They also offer a sister-product called ClickWebinar to conduct virtual trainings (for up to 1,000 participants) and webinars with your audience.

7. FancyHands

Let’s face it – despite all the tools in the world, you will still need external help. That’s where services such as FancyHands come into picture.

FancyHands brings you a team of virtual assistants who can do a lot of things at less than $1 a day, if you’re using their basic plan that costs $29.99/mo.

Here are some services for which people have requested in the past (as per the company’s website):

 My co-worker is in the hospital after a bad car accident. Can you call the gift shop there and ask them if they sell fun things to do to pass the time that they could send in a gift basket type of thing to him? Crossword puzzles, trashy magazines, stuff like that. I’d like to spend about $50. If they don’t do that sort of thing, please find a place that can.

Please make a lunch reservation at Barolo under my name for Friday at 1pm and call Jennifer Wilson’s office and let her know that the meeting is confirmed. Please add it to my schedule as well.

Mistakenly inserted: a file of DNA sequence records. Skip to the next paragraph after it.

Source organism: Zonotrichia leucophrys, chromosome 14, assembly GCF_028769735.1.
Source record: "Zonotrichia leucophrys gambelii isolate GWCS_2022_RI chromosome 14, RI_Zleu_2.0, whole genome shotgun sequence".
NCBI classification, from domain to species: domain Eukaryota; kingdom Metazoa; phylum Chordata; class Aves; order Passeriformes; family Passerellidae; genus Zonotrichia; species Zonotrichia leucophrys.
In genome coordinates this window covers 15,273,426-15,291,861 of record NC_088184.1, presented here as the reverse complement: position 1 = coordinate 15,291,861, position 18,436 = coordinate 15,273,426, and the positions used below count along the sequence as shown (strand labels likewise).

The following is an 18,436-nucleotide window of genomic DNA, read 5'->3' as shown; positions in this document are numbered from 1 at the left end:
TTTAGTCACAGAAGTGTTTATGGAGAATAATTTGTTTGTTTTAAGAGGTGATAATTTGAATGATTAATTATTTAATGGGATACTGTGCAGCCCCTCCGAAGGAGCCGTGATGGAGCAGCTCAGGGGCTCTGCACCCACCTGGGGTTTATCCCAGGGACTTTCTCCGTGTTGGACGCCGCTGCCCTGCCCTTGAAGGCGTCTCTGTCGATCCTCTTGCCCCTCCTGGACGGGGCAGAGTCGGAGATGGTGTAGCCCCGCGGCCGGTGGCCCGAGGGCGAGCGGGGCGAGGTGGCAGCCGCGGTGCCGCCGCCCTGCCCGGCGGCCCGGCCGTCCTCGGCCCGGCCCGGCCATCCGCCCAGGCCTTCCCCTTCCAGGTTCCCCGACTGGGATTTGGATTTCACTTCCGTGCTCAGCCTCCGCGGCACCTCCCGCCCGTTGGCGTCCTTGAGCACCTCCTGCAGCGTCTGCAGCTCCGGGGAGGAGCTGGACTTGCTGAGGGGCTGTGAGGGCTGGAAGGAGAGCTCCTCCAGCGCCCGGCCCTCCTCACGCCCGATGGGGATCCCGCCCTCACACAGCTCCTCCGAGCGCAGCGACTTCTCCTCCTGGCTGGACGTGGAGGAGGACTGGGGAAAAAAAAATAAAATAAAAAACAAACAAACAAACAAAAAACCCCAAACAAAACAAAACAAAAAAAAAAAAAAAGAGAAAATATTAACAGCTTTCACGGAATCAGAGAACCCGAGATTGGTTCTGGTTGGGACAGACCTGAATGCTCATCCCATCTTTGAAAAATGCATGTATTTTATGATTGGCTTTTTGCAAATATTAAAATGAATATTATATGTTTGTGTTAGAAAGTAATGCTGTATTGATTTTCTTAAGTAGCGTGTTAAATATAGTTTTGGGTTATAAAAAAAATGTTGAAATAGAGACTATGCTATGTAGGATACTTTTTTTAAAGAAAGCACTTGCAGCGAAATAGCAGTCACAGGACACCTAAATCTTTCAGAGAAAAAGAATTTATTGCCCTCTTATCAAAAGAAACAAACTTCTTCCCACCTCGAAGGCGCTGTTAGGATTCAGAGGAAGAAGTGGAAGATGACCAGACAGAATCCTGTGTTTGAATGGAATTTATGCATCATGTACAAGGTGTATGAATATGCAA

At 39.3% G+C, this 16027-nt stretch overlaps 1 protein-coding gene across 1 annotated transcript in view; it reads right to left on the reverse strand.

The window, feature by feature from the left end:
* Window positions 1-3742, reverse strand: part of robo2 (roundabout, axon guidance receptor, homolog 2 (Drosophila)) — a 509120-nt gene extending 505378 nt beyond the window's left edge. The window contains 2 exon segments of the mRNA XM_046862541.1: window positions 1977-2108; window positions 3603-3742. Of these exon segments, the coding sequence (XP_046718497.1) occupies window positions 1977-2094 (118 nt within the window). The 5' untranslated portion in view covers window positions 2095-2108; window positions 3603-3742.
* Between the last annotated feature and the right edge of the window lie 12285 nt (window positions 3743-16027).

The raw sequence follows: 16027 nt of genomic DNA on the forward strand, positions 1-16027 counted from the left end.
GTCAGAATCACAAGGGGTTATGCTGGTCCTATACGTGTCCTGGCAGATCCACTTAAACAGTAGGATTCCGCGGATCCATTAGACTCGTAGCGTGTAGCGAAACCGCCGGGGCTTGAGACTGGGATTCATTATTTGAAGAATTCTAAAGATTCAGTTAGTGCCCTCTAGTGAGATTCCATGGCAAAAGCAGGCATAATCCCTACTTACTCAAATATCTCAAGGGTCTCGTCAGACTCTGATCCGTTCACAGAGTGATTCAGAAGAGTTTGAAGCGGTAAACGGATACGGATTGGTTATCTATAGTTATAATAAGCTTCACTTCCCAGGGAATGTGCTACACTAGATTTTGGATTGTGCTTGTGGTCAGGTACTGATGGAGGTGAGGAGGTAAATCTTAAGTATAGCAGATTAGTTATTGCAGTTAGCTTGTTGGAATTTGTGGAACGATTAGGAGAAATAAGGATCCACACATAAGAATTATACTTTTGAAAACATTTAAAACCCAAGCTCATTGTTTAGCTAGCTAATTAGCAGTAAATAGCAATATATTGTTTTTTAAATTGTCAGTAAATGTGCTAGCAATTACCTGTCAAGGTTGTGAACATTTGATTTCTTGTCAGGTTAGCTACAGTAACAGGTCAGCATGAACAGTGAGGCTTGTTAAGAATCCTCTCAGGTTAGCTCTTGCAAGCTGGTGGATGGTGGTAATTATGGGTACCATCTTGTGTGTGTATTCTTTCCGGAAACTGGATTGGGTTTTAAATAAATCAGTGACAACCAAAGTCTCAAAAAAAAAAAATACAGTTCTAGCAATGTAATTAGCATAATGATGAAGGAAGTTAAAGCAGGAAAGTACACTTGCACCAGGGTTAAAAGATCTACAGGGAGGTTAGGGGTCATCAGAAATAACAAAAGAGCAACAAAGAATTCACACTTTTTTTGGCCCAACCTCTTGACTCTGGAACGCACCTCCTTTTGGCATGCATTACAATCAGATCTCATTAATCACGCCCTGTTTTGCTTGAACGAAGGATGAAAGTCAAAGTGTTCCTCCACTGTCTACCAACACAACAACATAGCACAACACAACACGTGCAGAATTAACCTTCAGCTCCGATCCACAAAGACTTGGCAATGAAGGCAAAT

Please fill me in on the top 5 trending topics on Twitter today, both worldwide and locally in Los Angeles.

A fun way to get your time back, right?

8. Xoom

I saved the best for last – getting paid. Xoom is a perfect alternative to Paypal. Where Paypal is notorious for charging hefty transaction fees (try this calculator to find how much you’re being charged), Xoom charges a flat fee of $4.99 for up to $2,999.

With their 24/7 customer support and faster money transfers, Xoom is one of the easiest ways to send money.

Your Turn

Are you starting an online business? Which one of the above tools is your favorite? Would you like to add more? Tells us your thoughts in the comments below.

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How Will Millennials Get Into the Housing Market?

Don’t be surprised if the housing market gets tighter next year. The country’s largest generation — millennials between the ages of 18 and 34 — are expected to enter the market for homes in big numbers.

In a recent survey at the National Association of Realtors’ Realtor.com website, 61% of millennials surveyed said that they plan to go house shopping next year. Millennials account for more than 75 million Americans and they represent the largest generation in the country, now outnumbering baby boomers by about half a million.

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Only about a third of millennials have reached the prime home-buying age of 31, so if they begin entering the housing market next year, they could become the driving force for home sales for the next decade or longer.

But they do face some hurdles. Among these is existing debt, more than likely student loan debt. Another is stagnant wages. A third is stricter loan underwriting standards. And, fourth, home prices keep rising.